The true star of the night was longtime volunteer Barbara Foster. For her significant contributions to RCD and various other community groups over the years, Foster received the 2010 Martha Dealey Volunteer of the Year award.

“Come see what a difference — it’ll change in your life — see what you’ll get out of [volunteering],” said Foster. “Because I’ll tell you, I get more out of [volunteering] than I give.”

She added that being recognized by others she works with at RCD felt wonderful.

Cece Cox, executive director of RCD, said the power of volunteers to help an agency succeed in serving the community is what it’s all about — having fun networking but contributing back to the community.

—  admin

Applause • Rainbow connection

Jose Reyes, chair of the DSO’s gala,makes a musical outreach to the gay community

Jose Reyes
As chair of the DSO’s gala after party, Jose Reyes sees this as the perfect opportunity to reach out to the gay community.

When the Dallas Symphony Orchestra people began planning their season kickoff gala and after-party, longtime volunteer Jose Reyes had an a-ha moment: An ultra-lush soiree of society’s finest that wasn’t being pushed to the LGBT community? It didn’t make sense.

When he chimed in that this should be a direction to consider, the DSO went him one better.

“They asked me if I wanted to chair the event,” Reyes says. “I said absolutely!”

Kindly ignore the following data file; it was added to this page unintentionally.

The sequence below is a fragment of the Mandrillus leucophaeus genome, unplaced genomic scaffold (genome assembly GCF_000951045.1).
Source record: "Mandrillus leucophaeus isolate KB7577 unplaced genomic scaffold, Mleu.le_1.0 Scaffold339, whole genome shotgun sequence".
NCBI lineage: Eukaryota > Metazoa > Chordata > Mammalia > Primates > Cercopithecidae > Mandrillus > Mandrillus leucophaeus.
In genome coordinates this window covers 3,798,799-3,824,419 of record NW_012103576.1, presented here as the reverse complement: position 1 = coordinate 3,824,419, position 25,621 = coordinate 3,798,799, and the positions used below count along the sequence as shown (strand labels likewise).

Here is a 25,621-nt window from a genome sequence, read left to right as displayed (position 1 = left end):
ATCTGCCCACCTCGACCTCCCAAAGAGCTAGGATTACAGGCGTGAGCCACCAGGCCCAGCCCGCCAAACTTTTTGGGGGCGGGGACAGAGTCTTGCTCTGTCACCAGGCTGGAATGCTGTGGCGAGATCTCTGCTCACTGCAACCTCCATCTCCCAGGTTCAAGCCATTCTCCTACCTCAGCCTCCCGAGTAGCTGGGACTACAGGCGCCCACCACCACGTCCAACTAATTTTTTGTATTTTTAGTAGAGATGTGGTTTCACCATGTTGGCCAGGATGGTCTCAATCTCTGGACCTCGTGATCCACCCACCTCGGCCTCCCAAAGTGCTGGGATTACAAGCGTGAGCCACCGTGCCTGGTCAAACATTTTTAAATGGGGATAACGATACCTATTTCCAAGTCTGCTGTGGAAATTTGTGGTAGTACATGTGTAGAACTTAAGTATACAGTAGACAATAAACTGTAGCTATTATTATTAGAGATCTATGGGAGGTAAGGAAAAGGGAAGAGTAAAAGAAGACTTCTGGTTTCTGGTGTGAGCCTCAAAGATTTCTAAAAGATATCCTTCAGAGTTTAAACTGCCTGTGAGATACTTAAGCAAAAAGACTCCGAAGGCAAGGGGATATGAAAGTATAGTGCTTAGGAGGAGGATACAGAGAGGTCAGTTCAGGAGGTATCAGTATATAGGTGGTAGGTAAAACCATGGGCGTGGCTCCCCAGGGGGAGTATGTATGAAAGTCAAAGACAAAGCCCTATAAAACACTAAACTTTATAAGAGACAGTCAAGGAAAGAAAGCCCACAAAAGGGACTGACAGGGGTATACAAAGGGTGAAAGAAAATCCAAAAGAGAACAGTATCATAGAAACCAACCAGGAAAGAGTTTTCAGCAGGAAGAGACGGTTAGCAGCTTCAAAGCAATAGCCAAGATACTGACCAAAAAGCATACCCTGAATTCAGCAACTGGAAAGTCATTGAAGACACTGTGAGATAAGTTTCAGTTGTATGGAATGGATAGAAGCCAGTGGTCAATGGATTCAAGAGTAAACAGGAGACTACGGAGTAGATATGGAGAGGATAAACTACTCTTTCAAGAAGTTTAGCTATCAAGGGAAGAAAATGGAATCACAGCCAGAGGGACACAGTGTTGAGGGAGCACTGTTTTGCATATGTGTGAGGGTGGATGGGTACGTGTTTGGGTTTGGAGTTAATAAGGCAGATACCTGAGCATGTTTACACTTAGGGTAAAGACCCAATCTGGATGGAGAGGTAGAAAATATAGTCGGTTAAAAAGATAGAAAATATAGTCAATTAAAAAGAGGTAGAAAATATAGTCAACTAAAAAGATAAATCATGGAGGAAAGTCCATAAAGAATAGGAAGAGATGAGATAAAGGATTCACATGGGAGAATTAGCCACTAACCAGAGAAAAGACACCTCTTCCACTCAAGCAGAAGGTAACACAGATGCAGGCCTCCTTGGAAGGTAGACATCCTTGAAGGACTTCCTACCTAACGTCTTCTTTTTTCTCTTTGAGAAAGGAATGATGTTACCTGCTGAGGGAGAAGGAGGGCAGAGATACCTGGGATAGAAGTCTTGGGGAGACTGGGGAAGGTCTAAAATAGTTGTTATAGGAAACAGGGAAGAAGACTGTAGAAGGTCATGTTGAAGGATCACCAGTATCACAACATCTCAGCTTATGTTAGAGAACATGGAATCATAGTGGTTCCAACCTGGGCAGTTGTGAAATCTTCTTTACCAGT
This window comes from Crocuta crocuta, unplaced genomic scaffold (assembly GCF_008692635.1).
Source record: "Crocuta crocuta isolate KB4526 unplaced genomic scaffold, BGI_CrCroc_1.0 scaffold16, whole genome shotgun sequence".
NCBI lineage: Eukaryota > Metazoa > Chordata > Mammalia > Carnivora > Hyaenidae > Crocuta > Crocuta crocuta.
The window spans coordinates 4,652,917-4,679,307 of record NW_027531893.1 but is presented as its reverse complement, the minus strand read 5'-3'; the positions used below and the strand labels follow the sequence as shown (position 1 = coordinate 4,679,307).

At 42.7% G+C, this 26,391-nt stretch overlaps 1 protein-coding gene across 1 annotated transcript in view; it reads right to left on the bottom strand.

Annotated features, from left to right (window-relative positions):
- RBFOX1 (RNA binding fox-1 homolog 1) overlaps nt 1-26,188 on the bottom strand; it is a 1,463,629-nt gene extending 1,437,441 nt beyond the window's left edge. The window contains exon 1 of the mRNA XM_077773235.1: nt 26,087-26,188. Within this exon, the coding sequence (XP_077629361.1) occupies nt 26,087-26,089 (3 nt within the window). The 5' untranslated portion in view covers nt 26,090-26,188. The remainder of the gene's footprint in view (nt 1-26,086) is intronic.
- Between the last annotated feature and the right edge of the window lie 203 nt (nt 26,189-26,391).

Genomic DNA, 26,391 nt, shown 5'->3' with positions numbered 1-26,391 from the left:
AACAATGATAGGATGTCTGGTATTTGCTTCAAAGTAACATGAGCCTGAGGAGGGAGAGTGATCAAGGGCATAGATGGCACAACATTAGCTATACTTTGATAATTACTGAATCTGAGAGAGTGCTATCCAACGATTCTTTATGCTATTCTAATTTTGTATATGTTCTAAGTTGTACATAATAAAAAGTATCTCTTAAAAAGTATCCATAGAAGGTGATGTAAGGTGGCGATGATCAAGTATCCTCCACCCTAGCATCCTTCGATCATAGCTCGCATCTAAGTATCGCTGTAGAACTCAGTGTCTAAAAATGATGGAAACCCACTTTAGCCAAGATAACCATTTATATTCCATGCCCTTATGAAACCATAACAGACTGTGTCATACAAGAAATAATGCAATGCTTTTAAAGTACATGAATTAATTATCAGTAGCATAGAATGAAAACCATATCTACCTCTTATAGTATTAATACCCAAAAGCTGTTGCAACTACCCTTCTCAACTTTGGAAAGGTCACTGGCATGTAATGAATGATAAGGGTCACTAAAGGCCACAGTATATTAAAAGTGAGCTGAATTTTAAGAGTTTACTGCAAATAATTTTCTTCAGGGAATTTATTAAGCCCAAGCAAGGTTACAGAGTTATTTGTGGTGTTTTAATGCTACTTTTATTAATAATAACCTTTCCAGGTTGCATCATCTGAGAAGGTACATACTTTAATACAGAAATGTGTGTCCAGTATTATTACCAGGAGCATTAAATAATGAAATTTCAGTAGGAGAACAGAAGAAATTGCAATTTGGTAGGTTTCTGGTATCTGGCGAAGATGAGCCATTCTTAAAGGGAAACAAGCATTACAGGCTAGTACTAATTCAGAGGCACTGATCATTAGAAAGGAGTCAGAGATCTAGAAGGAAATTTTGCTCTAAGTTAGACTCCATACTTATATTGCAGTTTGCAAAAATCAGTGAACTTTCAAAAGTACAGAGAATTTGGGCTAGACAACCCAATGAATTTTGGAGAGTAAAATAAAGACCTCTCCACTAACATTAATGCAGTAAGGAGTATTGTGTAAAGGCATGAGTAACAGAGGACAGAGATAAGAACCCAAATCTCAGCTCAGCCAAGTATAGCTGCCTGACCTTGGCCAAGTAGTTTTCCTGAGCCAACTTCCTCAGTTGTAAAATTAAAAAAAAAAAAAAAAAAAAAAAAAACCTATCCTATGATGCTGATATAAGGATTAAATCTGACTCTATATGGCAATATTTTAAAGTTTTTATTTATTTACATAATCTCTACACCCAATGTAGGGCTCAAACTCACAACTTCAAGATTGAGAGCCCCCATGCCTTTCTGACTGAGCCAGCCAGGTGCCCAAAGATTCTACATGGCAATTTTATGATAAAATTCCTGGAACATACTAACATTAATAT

This brought to light a bigger notion to Reyes prompting, him to root out the connection between Dallas’ premium philharmonic and the gay community. As a 20-year DSO supporter and a member of the gay community, the answer was really in front of him the whole time, and obvious to all Dallas gay … whether they realized it or not.

“The Easter concert at Lee Park targets us,” he says. “The DSO is keenly aware that the audience that day isn’t just Mr. and Mrs. Jones, it’s also Mr. and Mr. Jones and that is perfectly fine with them.”

The annual event is right there among gay events with the Pride Parade and the Halloween block party in terms of visibility. With that, Reyes witnesses the DSO’s support of the community upfront and now wants to turn that around. He knows there’s a strong connection that needs to be realized.

“It’s no secret the gay community is a huge supporter of the arts. We’re the tastemakers aren’t we?” he says. “That concert may be free to you and me, but it’s very expensive to put on so I feel it’s important we support them back.”

Reyes figures this gala will do just that, because gays love a good party. This year, they gala — a fundraiser for education and programs by the DSO — will be a huge, saucy affair (see sidebar).

“The gala concert with pianist Jeffrey Kahane and the after party experience is going to be fabulous and the only ticket in town. The Meyerson lobby will be completely transformed into a romantic 18th century European garden in the time of Beethoven.”

He thinks with a direct push to the community, it will respond. Sometimes all that’s needed, according to Reyes, is an invitation. He assures this is the one to get.

“The gays are gonna love it,” he assures. “And the DSO loves its gays.”

— Rich Lopez

This article appeared in the Dallas Voice print edition August 27, 2010

—  Kevin Thomas